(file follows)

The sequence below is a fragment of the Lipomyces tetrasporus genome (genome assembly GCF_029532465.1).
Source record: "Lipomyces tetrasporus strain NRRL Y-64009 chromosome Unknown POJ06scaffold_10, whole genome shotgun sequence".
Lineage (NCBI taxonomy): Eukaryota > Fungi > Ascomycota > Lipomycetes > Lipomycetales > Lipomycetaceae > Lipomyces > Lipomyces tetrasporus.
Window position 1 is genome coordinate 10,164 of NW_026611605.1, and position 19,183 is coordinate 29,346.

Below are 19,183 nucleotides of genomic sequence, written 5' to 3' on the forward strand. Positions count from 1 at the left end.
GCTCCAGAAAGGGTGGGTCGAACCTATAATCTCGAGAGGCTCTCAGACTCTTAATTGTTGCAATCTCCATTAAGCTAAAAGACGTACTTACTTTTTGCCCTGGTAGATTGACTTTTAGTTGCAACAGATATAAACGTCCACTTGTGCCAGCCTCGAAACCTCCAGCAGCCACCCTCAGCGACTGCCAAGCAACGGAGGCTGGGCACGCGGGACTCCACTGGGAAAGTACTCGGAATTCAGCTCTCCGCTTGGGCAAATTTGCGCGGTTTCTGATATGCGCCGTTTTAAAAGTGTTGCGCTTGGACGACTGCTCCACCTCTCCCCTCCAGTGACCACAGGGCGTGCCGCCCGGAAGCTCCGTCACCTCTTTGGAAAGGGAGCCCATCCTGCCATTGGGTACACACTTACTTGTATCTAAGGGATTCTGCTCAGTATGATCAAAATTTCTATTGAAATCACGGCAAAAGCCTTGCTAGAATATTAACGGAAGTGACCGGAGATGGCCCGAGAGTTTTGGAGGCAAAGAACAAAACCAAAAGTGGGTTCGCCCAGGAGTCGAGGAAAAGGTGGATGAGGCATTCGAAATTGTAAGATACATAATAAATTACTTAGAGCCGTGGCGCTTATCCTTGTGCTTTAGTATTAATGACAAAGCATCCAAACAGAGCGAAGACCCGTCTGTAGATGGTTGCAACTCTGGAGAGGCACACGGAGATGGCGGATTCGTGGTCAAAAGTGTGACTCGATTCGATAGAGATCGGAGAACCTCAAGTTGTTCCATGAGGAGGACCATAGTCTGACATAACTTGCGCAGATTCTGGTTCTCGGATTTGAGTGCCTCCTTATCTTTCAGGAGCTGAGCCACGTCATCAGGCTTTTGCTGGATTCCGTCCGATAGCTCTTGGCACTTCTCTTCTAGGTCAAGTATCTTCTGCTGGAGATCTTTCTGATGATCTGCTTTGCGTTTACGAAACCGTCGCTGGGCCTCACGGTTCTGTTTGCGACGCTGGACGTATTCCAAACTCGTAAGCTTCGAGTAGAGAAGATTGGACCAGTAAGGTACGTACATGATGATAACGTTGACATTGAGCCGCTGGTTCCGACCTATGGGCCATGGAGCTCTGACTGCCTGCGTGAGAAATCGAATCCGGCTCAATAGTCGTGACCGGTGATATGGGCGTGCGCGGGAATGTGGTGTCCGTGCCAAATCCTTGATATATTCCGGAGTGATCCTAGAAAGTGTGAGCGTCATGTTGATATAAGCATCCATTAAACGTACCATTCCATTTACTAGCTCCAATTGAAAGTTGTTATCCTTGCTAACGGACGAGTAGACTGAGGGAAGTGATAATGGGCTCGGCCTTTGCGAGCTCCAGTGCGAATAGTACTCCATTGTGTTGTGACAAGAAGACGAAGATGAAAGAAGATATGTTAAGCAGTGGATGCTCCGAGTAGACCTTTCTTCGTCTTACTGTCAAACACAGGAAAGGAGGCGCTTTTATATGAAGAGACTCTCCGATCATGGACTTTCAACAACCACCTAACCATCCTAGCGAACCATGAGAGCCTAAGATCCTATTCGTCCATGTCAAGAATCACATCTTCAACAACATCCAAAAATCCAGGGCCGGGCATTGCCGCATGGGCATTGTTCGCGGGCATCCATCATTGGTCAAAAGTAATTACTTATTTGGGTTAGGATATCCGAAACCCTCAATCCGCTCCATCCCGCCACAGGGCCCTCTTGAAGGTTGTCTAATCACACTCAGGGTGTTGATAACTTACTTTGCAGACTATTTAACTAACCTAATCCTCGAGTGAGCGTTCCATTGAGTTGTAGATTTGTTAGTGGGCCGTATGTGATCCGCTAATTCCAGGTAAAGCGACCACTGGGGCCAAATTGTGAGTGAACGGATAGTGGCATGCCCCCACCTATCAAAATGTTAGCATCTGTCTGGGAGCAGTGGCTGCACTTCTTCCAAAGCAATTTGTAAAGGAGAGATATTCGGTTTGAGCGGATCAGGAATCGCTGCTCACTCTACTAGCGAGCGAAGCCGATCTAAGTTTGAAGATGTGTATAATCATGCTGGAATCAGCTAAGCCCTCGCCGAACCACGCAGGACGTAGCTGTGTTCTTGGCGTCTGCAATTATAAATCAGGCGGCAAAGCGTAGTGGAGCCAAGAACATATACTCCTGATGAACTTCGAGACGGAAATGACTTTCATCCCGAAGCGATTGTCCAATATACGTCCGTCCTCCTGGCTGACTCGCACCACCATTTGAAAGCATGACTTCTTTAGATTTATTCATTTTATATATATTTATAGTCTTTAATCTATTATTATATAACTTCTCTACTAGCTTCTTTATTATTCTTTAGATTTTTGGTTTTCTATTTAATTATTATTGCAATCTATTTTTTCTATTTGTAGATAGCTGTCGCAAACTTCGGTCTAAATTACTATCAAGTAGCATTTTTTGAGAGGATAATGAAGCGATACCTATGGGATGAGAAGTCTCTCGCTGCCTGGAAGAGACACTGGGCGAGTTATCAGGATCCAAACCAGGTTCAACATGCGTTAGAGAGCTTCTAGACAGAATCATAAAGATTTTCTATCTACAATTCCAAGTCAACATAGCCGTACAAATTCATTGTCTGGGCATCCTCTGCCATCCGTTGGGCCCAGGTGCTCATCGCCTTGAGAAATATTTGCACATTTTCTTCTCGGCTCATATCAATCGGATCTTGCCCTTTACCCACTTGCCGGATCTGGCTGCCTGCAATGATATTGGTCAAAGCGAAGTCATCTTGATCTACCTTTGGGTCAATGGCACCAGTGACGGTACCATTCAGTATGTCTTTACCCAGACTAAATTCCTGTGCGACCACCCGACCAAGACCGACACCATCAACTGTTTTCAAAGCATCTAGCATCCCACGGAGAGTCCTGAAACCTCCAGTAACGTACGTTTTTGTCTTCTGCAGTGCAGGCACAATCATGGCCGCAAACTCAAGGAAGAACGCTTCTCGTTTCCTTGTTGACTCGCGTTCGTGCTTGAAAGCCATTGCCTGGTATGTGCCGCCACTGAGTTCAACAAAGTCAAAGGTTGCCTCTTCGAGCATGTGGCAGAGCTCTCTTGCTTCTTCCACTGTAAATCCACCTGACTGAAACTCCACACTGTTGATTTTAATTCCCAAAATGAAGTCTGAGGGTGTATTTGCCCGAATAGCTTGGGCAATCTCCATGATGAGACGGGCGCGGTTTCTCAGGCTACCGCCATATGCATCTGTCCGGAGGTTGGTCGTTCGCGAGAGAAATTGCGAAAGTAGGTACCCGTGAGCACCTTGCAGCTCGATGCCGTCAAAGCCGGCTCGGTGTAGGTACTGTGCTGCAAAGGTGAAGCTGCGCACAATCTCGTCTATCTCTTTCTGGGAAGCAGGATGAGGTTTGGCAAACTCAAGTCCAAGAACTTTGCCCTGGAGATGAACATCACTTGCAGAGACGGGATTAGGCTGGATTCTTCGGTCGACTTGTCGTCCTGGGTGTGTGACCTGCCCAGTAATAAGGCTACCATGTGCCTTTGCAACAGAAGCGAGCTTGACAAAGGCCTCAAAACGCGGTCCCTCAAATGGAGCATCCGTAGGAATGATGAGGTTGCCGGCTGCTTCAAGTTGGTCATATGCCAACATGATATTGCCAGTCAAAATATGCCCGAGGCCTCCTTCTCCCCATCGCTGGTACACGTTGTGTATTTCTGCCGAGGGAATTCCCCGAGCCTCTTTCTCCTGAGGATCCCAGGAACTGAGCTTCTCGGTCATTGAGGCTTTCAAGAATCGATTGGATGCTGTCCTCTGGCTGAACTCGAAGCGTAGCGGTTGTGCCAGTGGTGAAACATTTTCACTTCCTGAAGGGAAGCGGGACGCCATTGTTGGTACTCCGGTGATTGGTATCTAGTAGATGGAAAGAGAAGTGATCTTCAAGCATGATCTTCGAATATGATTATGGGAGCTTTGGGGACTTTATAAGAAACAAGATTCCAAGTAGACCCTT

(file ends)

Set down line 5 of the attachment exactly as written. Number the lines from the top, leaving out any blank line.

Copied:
Below are 19,183 nucleotides of genomic sequence, written 5' to 3' on the forward strand. Positions count from 1 at the left end.